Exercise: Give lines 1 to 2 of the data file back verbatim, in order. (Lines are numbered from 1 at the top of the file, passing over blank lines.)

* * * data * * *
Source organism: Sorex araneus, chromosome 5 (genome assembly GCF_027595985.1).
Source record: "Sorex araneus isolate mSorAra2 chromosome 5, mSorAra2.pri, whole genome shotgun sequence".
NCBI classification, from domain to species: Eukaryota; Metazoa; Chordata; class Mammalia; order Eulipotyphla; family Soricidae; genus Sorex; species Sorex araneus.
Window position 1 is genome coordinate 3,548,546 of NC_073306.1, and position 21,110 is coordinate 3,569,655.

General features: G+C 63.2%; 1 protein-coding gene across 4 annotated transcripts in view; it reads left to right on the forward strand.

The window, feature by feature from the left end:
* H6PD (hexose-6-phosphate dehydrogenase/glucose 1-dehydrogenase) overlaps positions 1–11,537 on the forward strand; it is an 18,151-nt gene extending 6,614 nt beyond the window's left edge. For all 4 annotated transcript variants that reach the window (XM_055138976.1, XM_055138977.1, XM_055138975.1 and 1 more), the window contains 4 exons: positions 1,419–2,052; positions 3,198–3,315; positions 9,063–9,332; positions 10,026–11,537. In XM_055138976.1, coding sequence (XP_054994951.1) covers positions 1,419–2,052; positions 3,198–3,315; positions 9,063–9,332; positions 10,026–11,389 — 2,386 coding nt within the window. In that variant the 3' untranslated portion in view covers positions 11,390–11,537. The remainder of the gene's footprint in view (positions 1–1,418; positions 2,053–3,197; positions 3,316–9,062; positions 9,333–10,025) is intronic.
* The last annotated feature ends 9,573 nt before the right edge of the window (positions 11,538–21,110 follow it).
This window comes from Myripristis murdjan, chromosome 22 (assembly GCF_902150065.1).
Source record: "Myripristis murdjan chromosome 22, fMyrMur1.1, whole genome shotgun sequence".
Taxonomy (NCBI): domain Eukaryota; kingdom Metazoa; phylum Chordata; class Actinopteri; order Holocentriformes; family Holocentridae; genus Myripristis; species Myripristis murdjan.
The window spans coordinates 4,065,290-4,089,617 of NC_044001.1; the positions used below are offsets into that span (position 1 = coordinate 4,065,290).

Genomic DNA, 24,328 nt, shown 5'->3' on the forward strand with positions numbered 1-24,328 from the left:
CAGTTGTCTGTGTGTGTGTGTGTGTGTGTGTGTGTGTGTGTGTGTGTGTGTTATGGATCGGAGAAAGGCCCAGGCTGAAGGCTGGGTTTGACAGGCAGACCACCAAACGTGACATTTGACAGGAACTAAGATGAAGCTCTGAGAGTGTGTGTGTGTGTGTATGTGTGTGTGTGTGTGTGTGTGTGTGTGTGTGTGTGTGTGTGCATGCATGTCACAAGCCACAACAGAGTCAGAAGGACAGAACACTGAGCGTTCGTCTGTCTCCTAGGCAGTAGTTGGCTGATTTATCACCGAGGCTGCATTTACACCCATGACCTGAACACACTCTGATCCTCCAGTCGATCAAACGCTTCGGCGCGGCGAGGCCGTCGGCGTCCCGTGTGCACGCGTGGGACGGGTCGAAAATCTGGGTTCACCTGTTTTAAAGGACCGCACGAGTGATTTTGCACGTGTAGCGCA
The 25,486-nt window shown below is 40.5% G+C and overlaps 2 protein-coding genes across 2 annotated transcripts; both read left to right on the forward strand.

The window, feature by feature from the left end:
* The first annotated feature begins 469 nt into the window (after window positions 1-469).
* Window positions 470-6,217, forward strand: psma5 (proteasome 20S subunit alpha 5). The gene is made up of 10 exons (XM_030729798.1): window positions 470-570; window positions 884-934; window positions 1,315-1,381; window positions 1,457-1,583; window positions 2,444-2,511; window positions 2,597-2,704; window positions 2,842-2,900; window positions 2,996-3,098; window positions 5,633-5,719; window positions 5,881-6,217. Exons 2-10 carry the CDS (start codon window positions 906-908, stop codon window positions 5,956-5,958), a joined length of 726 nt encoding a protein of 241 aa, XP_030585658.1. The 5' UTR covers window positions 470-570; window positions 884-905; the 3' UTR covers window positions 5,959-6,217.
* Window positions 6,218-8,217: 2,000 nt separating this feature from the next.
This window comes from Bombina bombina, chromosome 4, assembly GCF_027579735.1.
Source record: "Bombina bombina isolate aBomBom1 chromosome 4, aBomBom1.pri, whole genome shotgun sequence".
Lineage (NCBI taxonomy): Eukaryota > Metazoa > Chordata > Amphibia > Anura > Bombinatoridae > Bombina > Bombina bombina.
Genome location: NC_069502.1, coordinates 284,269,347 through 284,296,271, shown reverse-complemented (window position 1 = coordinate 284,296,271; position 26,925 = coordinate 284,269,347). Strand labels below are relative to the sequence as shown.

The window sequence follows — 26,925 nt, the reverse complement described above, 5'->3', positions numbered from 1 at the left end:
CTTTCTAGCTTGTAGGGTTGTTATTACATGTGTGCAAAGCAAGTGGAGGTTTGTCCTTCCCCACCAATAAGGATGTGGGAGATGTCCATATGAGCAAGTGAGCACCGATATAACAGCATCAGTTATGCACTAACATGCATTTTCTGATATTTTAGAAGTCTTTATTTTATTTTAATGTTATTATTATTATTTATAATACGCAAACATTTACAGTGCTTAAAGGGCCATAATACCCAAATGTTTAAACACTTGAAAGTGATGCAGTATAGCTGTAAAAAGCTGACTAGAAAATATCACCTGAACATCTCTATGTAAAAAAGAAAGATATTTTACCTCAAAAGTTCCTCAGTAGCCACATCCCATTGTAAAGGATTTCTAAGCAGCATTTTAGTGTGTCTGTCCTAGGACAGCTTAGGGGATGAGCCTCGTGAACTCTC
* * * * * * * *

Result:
Source organism: Sorex araneus, chromosome 5 (genome assembly GCF_027595985.1).
Source record: "Sorex araneus isolate mSorAra2 chromosome 5, mSorAra2.pri, whole genome shotgun sequence".